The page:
The BlackWords Information Trails are a collection of resources to support the use of BlackWords and Aboriginal and Torres Strait Islander writing and storytelling in teaching and in exploring this major information resource.
The trails gather together detailed information on themes relevant to the inclusion of Aboriginal and Torres Strait Islander histories and cultures in teaching.
Click on a tile below to find more information on individual information trails.
The David Unaipon Award was inaugurated in 1988 by University of Queensland Press. Awarded to the best writing of the year by an unpublished Indigenous writer, the award was named in honour of David Unaipon, one of the earliest published Indigenous writers.
This trail collects together Unaipon Award-winning books and authors.
Dr Anita Heiss, compiler of this trail on identity, notes that:
In contemporary Australia as well as pre-contact Australia there is no single right way or one way to be Aboriginal or Torres Strait Islander. Identities will vary according to place, time, language group and socio-historical context of the author.
This trail collects a sample of works with themes of identity in Indigenous culture.
Beginning with an introduction to the Stolen Generations, this trail presents works depicting the emotional, psychological and physical traumas of their experiences, and the disruption of their oral and cultural knowledge.
Please be warned that some of these works and agent records may contain images, artwork, perspectives, and stories from people who are now deceased. It also contains words, terms, or descriptions that may be culturally sensitive and are considered inappropriate today, but that reflect the period in which the work was written.
This trail is a sampling of information about authors and works related to Indigenous children's literature.
For more information, check the following lists:
This trail presents some of the information in BlackWords about Aboriginal and Torres Strait Islander sportspeople. Some of these stories celebrate great sporting achievements, but others also examine the cultural obstacles that Indigenous sportspeople have faced throughout history. Some items can be viewed online and others will be accessible at your local library or bookshop.
This trail should not be considered comprehensive, but as an introduction to works about Indigenous sportsmen and sportswomen.
Aboriginal and Torres Strait Islander men and women have served Australia in war from the Boer War (1899-1902) to the present, exhibiting the same loyalty and patriotism as their European counterparts, but received limited recognition, especially in the wars before the late 1960s.
This trail explores works relating to Aboriginal and Torres Strait Islanders participating in the armed services.
The Adnyamathanha are an Indigenous Australian people from the Flinders Ranges, South Australia, some 500km north of Adelaide. The Adnyamathanha people comprise many groups with distinct territories. Their country is rich in valuable ochre and stone, and was subject to colonial incursions from the 1850s onwards.
This trail introduces Adnyamathanha writers, storytellers, and works.
The Bundjalung people (also spelt as Bunjalung, Banjalang and Bandjalang) are the original custodians of northern coastal areas of New South Wales, stretching from Grafton on the Clarence River in the south to the Logan River in the north and inland as far as the Great Dividing Range at Tenterfield and Warwick.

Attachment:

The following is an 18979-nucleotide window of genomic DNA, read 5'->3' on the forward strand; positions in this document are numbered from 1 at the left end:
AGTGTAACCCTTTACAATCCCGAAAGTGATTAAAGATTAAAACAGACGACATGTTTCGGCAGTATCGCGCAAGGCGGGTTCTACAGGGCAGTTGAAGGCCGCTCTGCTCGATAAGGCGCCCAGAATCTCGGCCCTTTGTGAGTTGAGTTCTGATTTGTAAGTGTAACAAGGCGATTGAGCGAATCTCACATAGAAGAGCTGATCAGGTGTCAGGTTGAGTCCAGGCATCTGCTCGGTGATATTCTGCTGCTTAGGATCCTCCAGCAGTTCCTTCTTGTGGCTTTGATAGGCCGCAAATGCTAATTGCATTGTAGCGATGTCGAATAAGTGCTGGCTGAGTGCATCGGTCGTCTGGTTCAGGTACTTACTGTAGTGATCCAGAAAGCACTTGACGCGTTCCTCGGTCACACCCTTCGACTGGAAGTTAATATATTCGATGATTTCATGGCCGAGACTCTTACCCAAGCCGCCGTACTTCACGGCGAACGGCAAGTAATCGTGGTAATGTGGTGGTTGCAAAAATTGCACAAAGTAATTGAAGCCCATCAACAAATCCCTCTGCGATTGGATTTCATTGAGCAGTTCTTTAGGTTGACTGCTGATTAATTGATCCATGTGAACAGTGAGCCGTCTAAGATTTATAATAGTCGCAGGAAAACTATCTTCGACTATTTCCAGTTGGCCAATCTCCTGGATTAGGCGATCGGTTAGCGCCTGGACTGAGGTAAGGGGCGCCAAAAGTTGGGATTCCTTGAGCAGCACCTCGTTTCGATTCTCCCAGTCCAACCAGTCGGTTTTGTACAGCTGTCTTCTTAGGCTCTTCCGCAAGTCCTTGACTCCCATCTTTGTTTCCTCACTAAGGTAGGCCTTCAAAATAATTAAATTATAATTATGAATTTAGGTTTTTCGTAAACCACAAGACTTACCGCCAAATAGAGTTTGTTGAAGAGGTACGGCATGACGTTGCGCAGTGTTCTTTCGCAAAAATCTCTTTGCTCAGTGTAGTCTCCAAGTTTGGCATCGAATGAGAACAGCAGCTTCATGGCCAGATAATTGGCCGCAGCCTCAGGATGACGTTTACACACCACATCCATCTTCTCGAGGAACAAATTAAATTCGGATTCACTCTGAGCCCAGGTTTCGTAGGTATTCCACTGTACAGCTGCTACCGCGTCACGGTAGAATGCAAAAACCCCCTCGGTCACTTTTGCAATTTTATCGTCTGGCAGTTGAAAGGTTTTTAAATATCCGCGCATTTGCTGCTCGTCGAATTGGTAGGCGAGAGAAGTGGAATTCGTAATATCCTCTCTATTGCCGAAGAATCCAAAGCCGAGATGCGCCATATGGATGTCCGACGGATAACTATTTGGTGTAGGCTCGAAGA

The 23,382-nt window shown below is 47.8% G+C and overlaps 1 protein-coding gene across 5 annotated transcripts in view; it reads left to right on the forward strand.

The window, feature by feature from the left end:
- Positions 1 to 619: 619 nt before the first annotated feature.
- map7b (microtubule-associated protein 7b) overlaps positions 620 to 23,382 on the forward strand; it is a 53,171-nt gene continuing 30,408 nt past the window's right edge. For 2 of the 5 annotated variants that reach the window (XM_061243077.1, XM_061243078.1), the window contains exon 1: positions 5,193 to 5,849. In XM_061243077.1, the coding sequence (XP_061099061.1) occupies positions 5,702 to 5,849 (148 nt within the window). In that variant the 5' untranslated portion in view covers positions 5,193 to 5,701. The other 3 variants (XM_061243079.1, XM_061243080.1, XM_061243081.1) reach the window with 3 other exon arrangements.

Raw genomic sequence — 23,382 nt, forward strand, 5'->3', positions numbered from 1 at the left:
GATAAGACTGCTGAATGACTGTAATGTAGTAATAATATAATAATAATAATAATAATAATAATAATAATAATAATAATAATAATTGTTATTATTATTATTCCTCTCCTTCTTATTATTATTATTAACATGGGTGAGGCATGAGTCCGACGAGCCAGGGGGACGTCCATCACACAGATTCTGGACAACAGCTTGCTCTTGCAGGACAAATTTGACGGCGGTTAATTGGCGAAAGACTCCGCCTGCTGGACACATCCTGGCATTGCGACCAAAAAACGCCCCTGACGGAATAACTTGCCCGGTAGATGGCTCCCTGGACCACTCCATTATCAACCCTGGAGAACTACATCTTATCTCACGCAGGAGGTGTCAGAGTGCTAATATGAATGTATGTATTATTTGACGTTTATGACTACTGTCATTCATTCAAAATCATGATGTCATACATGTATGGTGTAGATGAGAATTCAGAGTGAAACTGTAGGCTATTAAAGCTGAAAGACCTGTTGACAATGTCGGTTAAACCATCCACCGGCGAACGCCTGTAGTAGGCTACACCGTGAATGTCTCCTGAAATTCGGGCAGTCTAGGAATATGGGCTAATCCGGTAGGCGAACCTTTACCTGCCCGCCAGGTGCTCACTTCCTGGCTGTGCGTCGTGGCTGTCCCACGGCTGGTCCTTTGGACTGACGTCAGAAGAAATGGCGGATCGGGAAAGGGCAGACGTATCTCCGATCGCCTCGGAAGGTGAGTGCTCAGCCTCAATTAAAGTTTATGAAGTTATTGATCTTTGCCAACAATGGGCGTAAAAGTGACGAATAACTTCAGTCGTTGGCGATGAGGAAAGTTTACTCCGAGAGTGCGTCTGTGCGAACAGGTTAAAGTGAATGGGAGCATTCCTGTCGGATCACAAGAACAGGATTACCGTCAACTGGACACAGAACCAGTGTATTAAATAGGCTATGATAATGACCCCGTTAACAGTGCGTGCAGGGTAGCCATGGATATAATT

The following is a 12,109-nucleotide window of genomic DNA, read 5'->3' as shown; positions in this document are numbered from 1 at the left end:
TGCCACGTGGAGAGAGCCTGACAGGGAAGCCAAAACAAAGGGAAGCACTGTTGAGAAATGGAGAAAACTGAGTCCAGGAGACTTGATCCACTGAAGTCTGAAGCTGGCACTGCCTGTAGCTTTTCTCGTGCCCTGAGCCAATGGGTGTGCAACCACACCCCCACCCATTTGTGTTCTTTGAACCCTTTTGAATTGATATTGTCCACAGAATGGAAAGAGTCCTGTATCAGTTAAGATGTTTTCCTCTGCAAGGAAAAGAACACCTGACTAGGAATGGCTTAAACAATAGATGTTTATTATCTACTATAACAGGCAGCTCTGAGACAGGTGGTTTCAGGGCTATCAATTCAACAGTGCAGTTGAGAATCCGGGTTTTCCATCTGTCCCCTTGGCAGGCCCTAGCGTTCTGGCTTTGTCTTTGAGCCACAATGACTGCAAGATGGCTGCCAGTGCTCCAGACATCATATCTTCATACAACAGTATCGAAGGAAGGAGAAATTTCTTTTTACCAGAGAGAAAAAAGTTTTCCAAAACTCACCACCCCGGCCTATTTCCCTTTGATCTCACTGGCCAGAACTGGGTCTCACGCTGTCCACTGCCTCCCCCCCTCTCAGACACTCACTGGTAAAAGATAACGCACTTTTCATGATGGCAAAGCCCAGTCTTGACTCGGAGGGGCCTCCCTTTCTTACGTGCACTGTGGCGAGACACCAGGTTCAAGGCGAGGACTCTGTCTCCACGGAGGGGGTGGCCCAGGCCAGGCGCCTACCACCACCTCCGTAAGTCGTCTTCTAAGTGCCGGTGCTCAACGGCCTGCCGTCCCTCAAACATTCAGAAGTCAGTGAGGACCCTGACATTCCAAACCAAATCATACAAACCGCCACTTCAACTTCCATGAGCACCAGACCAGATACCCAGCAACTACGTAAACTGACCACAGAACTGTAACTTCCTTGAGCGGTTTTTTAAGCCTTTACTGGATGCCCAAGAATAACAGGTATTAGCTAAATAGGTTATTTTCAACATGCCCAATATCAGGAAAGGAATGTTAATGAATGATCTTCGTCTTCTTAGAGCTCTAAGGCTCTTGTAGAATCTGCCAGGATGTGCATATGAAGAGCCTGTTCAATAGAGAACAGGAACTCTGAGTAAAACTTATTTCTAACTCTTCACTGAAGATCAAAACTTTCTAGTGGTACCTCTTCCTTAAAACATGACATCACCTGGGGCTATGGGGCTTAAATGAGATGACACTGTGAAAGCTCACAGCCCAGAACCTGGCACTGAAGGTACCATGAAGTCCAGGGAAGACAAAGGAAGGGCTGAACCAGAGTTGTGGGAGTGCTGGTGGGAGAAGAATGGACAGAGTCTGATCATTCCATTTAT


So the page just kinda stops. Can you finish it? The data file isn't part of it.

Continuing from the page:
This trail introduces Bundjalung writers, storytellers, and works.
The word Noongar means 'a person of the south-west of Western Australia', an area that extends from Geraldton on the west coast to Esperance on the south coast. Noongar language encompasses fourteen dialects, in keeping with the vastness of their space.
This trail introduces Noongar writers, storytellers, and works.
An extension of the Noongar People and Stories trail, this trail focuses on performance texts, from Shakespearean sonnets in Noongar language to theatre companies and practitioners.
The Wiradjuri nation is the largest cultural footprint in New South Wales, and the second largest group, geographically, in Australia.The Wiradjuri people, known as the 'people of the three rivers', are originally from the area in Central New South Wales that is bordered by the Lachlan, Macquarie, and Murrumbidgee rivers.
This trail introduces Wiradjuri writers, storytellers, and works.
The homeland of the Noonuccal / Nunukul people is Minjerribah, (Island in the Sun), but now known as North Stradbroke Island. The island with South Stradbroke and Moreton Island act as a barrier to Moreton Bay (Quandamooka).
This trail introduces Noonuccal / Nunukul writers, storytellers, and works.
The Gulf of Carpentaria is a large bay shared by Northern Territory and Queensland in the north central Australia. Arnhem Land and Cape York on its western and eastern shores. Aboriginal lands stretch along its shores and into the Gulf country region that surrounds the Gulf of Carpentaria in north western Queensland and eastern Northern Territory.
This trail presents stories, songs and songlines, writers, and storytellers concerning Aboriginal language groups in the region of the Gulf of Carpentaria, namely the Yanyuwa, Garawa, Waanyi, Mara, and Anindilyakwa from Groote Eylandt; Lardil, Yangkaal, and Kaiadilt from Mornington Island and Bentinck Island; Kurtijar, Agwamin and Yanga from the Normanton region; and Kalkadoon, including the those from the Cloncurry region.
These information trails were built to accompany Dr Anita Heiss's series of BlackWords essays.
Click on one of the links below to go directly to the trail.
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